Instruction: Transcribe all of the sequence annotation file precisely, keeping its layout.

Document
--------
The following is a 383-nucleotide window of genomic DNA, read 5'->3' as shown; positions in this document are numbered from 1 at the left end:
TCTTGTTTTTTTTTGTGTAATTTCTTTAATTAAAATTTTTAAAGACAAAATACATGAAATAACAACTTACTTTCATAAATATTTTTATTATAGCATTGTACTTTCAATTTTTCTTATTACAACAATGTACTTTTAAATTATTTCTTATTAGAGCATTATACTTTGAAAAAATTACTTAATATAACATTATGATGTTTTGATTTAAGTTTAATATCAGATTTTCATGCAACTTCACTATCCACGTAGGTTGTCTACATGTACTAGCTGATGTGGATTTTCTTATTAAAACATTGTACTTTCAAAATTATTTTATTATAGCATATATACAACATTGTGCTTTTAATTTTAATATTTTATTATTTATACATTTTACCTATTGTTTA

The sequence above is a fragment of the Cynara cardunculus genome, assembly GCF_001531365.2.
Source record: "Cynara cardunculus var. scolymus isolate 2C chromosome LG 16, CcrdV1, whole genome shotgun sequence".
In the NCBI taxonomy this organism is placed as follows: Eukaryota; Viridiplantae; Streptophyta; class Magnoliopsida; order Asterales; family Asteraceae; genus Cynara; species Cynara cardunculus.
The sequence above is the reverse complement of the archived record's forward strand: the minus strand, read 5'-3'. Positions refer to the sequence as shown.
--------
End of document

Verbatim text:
The following is a 383-nucleotide window of genomic DNA, read 5'->3' as shown; positions in this document are numbered from 1 at the left end:
TCTTGTTTTTTTTTGTGTAATTTCTTTAATTAAAATTTTTAAAGACAAAATACATGAAATAACAACTTACTTTCATAAATATTTTTATTATAGCATTGTACTTTCAATTTTTCTTATTACAACAATGTACTTTTAAATTATTTCTTATTAGAGCATTATACTTTGAAAAAATTACTTAATATAACATTATGATGTTTTGATTTAAGTTTAATATCAGATTTTCATGCAACTTCACTATCCACGTAGGTTGTCTACATGTACTAGCTGATGTGGATTTTCTTATTAAAACATTGTACTTTCAAAATTATTTTATTATAGCATATATACAACATTGTGCTTTTAATTTTAATATTTTATTATTTATACATTTTACCTATTGTTTA

The sequence above is a fragment of the Cynara cardunculus genome, assembly GCF_001531365.2.
Source record: "Cynara cardunculus var. scolymus isolate 2C chromosome LG 16, CcrdV1, whole genome shotgun sequence".
In the NCBI taxonomy this organism is placed as follows: Eukaryota; Viridiplantae; Streptophyta; class Magnoliopsida; order Asterales; family Asteraceae; genus Cynara; species Cynara cardunculus.
The sequence above is the reverse complement of the archived record's forward strand: the minus strand, read 5'-3'. Positions refer to the sequence as shown.